SB 190: ESTABLISH MONITORING AND REPORTING REQUIREMENTS FOR GREENHOUSE GAS EMISSIONS – sponsored by Sen. Mike Phillips, D-Bozeman, creates a Montana solution for addressing climate change. By identifying major sources of greenhouse emissions and establishing fees for those emissions, businesses would have an incentive to reduce emissions and lower their impact on climate change. The Department of Environmental Quality would also report to EQC on a plan to address the causes and effects of climate change in Montana including the impacts on our “economy, environment, and public health.” The Senate Natural Resources Committee held a hearing on Feb. 22. The committee passed the bill to the Senate Floor on March 13. SB 190 passed second reading on the House floor.
PASS MOTION FAILED SB 201 – ALLOW FOR AGGREGATE NET METERING – sponsored by Sen. Jedediah Hinkle, R-Belgrade, would allow for aggregate net metering in Montana. This would make it possible for Montanans with multiple meters on their property, like many farmers and ranchers, to apply their net metering credits to multiple meters. The Senate Energy and Telecommunications Committee tabled the bill on Feb. 23.
SB 330 – PROVIDE FOR PROPERTY ASSESSED CLEAN ENERGY FINANCING – sponsored by Sen. Chas Vincent, R-Libby, would enable Property Assessed Clean Energy (PACE) financing in Montana. PACE is a simple and effective way to finance energy efficiency, renewable energy, and water conservation upgrades to buildings. PACE would save Montanans money, and improve Main Street Montana. The Senate Energy and Telecommunications Committee will hold a hearing on March 23.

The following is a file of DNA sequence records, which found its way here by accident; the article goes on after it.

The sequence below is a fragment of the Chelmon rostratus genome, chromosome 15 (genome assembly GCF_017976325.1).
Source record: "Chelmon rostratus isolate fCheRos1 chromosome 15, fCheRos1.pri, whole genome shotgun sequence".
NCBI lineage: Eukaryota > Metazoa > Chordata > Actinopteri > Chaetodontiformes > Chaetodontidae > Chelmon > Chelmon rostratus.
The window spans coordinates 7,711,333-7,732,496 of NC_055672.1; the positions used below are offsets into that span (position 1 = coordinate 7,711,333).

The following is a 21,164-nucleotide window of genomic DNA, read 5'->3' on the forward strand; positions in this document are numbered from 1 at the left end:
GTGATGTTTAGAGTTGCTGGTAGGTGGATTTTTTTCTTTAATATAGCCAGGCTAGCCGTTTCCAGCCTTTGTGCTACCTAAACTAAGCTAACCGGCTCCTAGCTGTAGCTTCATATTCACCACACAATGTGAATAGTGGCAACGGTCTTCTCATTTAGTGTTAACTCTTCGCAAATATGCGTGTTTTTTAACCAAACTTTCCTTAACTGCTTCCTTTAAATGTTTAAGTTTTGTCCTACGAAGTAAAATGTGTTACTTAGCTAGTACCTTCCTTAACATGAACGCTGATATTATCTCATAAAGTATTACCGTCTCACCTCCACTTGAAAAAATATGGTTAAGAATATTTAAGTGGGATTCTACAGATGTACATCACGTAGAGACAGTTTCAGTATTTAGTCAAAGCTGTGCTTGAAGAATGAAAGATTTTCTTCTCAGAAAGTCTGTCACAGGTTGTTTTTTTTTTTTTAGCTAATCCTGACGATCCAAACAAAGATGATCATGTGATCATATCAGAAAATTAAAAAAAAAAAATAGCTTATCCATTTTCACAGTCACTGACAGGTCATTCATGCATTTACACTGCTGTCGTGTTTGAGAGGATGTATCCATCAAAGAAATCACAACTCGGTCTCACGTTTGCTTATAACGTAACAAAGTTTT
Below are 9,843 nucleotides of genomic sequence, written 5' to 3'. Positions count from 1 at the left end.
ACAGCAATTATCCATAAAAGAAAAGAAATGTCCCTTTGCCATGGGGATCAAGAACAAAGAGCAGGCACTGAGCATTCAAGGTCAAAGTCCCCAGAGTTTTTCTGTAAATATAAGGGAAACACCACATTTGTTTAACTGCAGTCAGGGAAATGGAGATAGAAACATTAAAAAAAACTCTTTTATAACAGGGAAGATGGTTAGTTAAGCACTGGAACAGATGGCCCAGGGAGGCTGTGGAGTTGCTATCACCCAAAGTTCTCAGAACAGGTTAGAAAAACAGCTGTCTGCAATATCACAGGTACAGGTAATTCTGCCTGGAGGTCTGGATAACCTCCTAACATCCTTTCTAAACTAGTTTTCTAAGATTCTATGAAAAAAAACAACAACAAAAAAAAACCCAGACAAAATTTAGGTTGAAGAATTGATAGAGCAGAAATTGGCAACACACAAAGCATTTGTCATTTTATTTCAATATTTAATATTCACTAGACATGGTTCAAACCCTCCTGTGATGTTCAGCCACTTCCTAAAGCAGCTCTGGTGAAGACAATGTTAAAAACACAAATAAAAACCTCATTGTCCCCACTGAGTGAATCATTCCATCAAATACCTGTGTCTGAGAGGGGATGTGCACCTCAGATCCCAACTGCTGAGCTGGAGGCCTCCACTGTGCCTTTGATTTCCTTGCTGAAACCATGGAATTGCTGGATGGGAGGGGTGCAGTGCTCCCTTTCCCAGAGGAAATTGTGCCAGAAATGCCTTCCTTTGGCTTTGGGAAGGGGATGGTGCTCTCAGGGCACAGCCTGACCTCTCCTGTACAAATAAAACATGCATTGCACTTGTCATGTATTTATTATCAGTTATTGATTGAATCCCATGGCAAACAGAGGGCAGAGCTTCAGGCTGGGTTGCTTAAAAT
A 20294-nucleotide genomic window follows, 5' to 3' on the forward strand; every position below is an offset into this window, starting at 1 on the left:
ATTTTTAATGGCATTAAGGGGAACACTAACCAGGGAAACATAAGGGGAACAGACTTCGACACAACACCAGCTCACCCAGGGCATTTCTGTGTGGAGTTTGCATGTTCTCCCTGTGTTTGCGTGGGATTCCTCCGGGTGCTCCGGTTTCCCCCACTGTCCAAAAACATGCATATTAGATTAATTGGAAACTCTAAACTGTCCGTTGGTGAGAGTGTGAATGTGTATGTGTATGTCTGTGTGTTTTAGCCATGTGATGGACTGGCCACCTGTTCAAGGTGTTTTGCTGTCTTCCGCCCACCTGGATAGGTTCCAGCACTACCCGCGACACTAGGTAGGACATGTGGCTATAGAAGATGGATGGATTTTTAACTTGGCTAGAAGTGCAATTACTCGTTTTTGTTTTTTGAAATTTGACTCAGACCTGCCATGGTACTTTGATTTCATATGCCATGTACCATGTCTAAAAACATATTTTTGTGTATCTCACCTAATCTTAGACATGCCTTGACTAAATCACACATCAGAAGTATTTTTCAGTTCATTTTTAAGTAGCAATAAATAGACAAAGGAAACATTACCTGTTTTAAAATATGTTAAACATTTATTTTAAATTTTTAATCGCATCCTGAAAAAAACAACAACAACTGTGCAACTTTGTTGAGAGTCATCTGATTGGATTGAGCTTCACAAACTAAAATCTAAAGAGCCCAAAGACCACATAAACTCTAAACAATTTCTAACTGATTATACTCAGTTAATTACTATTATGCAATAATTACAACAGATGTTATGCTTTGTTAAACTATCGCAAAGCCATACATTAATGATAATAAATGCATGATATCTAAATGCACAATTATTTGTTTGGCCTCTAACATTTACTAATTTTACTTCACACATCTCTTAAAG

PASS MOTION FAILED SB 247 – REQUIRE A STATE POLLINATOR REPORT – sponsored by Sen. Mike Phillips, D-Bozeman, would create the Saving Montana’s Pollinators Act to protect Montana’s native bees and other pollinators, including birds and animals, from exposure to neonicotinoid insecticides. These are used on seeds and plants and affect the central nervous system of the animals exposed. SB 247 was amended on Feb. 23 to require the Department of Agriculture to prepare a state pollination report, rather than banning neonicotinoid insecticides. The Senate Agriculture, Livestock and Irrigation Committee passed the bill on Feb. 23. This bill has missed the deadline for general bill transmittal, and is effectively dead.